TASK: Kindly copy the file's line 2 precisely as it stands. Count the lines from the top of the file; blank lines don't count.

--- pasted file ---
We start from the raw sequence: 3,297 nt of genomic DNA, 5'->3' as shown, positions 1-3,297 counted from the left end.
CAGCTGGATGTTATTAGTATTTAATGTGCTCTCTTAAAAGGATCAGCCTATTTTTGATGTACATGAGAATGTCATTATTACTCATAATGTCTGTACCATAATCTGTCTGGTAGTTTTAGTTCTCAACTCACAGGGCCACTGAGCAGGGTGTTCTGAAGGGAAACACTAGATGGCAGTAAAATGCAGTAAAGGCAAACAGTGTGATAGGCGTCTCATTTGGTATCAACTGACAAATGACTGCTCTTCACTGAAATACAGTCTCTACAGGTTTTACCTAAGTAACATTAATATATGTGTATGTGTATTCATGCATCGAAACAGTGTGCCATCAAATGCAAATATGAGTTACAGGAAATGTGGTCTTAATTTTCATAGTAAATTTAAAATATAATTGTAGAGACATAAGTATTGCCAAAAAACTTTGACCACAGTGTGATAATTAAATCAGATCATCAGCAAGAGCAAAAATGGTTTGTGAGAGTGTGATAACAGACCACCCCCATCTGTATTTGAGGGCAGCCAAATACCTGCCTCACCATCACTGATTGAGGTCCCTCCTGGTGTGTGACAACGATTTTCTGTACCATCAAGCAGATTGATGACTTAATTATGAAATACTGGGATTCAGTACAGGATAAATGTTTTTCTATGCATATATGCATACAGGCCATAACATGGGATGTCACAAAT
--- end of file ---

CAGCTGGATGTTATTAGTATTTAATGTGCTCTCTTAAAAGGATCAGCCTATTTTTGATGTACATGAGAATGTCATTATTACTCATAATGTCTGTACCATAATCTGTCTGGTAGTTTTAGTTCTCAACTCACAGGGCCACTGAGCAGGGTGTTCTGAAGGGAAACACTAGATGGCAGTAAAATGCAGTAAAGGCAAACAGTGTGATAGGCGTCTCATTTGGTATCAACTGACAAATGACTGCTCTTCACTGAAATACAGTCTCTACAGGTTTTACCTAAGTAACATTAATATATGTGTATGTGTATTCATGCATCGAAACAGTGTGCCATCAAATGCAAATATGAGTTACAGGAAATGTGGTCTTAATTTTCATAGTAAATTTAAAATATAATTGTAGAGACATAAGTATTGCCAAAAAACTTTGACCACAGTGTGATAATTAAATCAGATCATCAGCAAGAGCAAAAATGGTTTGTGAGAGTGTGATAACAGACCACCCCCATCTGTATTTGAGGGCAGCCAAATACCTGCCTCACCATCACTGATTGAGGTCCCTCCTGGTGTGTGACAACGATTTTCTGTACCATCAAGCAGATTGATGACTTAATTATGAAATACTGGGATTCAGTACAGGATAAATGTTTTTCTATGCATATATGCATACAGGCCATAACATGGGATGTCACAAAT